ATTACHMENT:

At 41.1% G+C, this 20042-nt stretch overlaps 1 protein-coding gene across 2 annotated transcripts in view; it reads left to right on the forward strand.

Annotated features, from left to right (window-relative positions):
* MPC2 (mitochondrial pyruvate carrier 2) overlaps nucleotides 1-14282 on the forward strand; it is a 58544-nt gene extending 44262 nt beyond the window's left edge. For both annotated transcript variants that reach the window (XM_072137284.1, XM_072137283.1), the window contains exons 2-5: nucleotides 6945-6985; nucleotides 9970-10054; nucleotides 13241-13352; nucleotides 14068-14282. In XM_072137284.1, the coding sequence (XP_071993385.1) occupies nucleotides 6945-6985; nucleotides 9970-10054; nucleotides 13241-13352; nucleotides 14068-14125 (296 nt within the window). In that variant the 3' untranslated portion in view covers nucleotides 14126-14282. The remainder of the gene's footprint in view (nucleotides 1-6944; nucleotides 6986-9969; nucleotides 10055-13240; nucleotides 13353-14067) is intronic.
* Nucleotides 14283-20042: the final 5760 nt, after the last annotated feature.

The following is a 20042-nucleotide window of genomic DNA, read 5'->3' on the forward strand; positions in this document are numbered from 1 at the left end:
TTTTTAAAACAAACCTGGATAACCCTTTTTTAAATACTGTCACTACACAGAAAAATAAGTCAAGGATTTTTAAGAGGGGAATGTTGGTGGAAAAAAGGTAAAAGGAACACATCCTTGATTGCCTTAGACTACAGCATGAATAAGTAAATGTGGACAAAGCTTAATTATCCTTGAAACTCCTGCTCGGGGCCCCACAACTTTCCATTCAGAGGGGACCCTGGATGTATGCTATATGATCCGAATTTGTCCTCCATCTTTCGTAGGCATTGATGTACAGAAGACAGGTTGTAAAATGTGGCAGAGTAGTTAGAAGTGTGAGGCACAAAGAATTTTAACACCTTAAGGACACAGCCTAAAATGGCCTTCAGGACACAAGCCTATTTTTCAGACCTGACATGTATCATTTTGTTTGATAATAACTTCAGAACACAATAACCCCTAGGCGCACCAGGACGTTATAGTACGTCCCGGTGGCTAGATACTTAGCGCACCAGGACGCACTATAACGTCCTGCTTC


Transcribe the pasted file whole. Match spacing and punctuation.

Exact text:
At 41.1% G+C, this 20042-nt stretch overlaps 1 protein-coding gene across 2 annotated transcripts in view; it reads left to right on the forward strand.

Annotated features, from left to right (window-relative positions):
* MPC2 (mitochondrial pyruvate carrier 2) overlaps nucleotides 1-14282 on the forward strand; it is a 58544-nt gene extending 44262 nt beyond the window's left edge. For both annotated transcript variants that reach the window (XM_072137284.1, XM_072137283.1), the window contains exons 2-5: nucleotides 6945-6985; nucleotides 9970-10054; nucleotides 13241-13352; nucleotides 14068-14282. In XM_072137284.1, the coding sequence (XP_071993385.1) occupies nucleotides 6945-6985; nucleotides 9970-10054; nucleotides 13241-13352; nucleotides 14068-14125 (296 nt within the window). In that variant the 3' untranslated portion in view covers nucleotides 14126-14282. The remainder of the gene's footprint in view (nucleotides 1-6944; nucleotides 6986-9969; nucleotides 10055-13240; nucleotides 13353-14067) is intronic.
* Nucleotides 14283-20042: the final 5760 nt, after the last annotated feature.

The following is a 20042-nucleotide window of genomic DNA, read 5'->3' on the forward strand; positions in this document are numbered from 1 at the left end:
TTTTTAAAACAAACCTGGATAACCCTTTTTTAAATACTGTCACTACACAGAAAAATAAGTCAAGGATTTTTAAGAGGGGAATGTTGGTGGAAAAAAGGTAAAAGGAACACATCCTTGATTGCCTTAGACTACAGCATGAATAAGTAAATGTGGACAAAGCTTAATTATCCTTGAAACTCCTGCTCGGGGCCCCACAACTTTCCATTCAGAGGGGACCCTGGATGTATGCTATATGATCCGAATTTGTCCTCCATCTTTCGTAGGCATTGATGTACAGAAGACAGGTTGTAAAATGTGGCAGAGTAGTTAGAAGTGTGAGGCACAAAGAATTTTAACACCTTAAGGACACAGCCTAAAATGGCCTTCAGGACACAAGCCTATTTTTCAGACCTGACATGTATCATTTTGTTTGATAATAACTTCAGAACACAATAACCCCTAGGCGCACCAGGACGTTATAGTACGTCCCGGTGGCTAGATACTTAGCGCACCAGGACGCACTATAACGTCCTGCTTC